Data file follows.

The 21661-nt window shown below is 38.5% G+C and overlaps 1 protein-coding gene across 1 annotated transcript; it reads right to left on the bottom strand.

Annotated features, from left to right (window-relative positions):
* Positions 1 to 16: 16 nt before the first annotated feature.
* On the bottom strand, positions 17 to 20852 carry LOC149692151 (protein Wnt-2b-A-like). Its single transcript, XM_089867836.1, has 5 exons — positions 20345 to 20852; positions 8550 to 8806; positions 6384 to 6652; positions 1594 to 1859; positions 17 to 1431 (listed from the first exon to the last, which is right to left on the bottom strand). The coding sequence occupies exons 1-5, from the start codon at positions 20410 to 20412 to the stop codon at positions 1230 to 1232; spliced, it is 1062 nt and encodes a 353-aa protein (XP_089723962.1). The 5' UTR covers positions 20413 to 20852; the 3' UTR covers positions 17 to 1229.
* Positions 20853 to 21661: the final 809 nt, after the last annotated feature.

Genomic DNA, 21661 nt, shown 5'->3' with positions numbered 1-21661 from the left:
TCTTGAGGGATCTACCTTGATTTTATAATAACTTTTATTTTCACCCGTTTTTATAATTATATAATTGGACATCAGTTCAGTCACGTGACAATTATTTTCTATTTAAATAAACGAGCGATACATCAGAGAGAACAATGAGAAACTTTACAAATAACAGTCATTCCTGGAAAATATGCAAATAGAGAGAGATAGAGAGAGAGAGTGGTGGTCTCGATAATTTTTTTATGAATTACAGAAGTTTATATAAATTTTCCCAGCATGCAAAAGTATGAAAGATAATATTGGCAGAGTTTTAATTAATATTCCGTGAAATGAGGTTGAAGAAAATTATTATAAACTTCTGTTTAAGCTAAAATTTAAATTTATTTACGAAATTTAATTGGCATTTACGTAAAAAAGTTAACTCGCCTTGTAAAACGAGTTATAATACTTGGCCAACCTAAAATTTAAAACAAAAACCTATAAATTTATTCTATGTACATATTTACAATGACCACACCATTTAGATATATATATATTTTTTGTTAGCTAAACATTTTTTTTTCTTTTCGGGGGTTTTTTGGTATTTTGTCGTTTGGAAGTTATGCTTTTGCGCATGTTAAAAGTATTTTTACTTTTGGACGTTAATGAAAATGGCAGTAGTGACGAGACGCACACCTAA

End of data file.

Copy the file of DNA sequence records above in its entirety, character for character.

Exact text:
The 21661-nt window shown below is 38.5% G+C and overlaps 1 protein-coding gene across 1 annotated transcript; it reads right to left on the bottom strand.

Annotated features, from left to right (window-relative positions):
* Positions 1 to 16: 16 nt before the first annotated feature.
* On the bottom strand, positions 17 to 20852 carry LOC149692151 (protein Wnt-2b-A-like). Its single transcript, XM_089867836.1, has 5 exons — positions 20345 to 20852; positions 8550 to 8806; positions 6384 to 6652; positions 1594 to 1859; positions 17 to 1431 (listed from the first exon to the last, which is right to left on the bottom strand). The coding sequence occupies exons 1-5, from the start codon at positions 20410 to 20412 to the stop codon at positions 1230 to 1232; spliced, it is 1062 nt and encodes a 353-aa protein (XP_089723962.1). The 5' UTR covers positions 20413 to 20852; the 3' UTR covers positions 17 to 1229.
* Positions 20853 to 21661: the final 809 nt, after the last annotated feature.

Genomic DNA, 21661 nt, shown 5'->3' with positions numbered 1-21661 from the left:
TCTTGAGGGATCTACCTTGATTTTATAATAACTTTTATTTTCACCCGTTTTTATAATTATATAATTGGACATCAGTTCAGTCACGTGACAATTATTTTCTATTTAAATAAACGAGCGATACATCAGAGAGAACAATGAGAAACTTTACAAATAACAGTCATTCCTGGAAAATATGCAAATAGAGAGAGATAGAGAGAGAGAGTGGTGGTCTCGATAATTTTTTTATGAATTACAGAAGTTTATATAAATTTTCCCAGCATGCAAAAGTATGAAAGATAATATTGGCAGAGTTTTAATTAATATTCCGTGAAATGAGGTTGAAGAAAATTATTATAAACTTCTGTTTAAGCTAAAATTTAAATTTATTTACGAAATTTAATTGGCATTTACGTAAAAAAGTTAACTCGCCTTGTAAAACGAGTTATAATACTTGGCCAACCTAAAATTTAAAACAAAAACCTATAAATTTATTCTATGTACATATTTACAATGACCACACCATTTAGATATATATATATTTTTTGTTAGCTAAACATTTTTTTTTCTTTTCGGGGGTTTTTTGGTATTTTGTCGTTTGGAAGTTATGCTTTTGCGCATGTTAAAAGTATTTTTACTTTTGGACGTTAATGAAAATGGCAGTAGTGACGAGACGCACACCTAA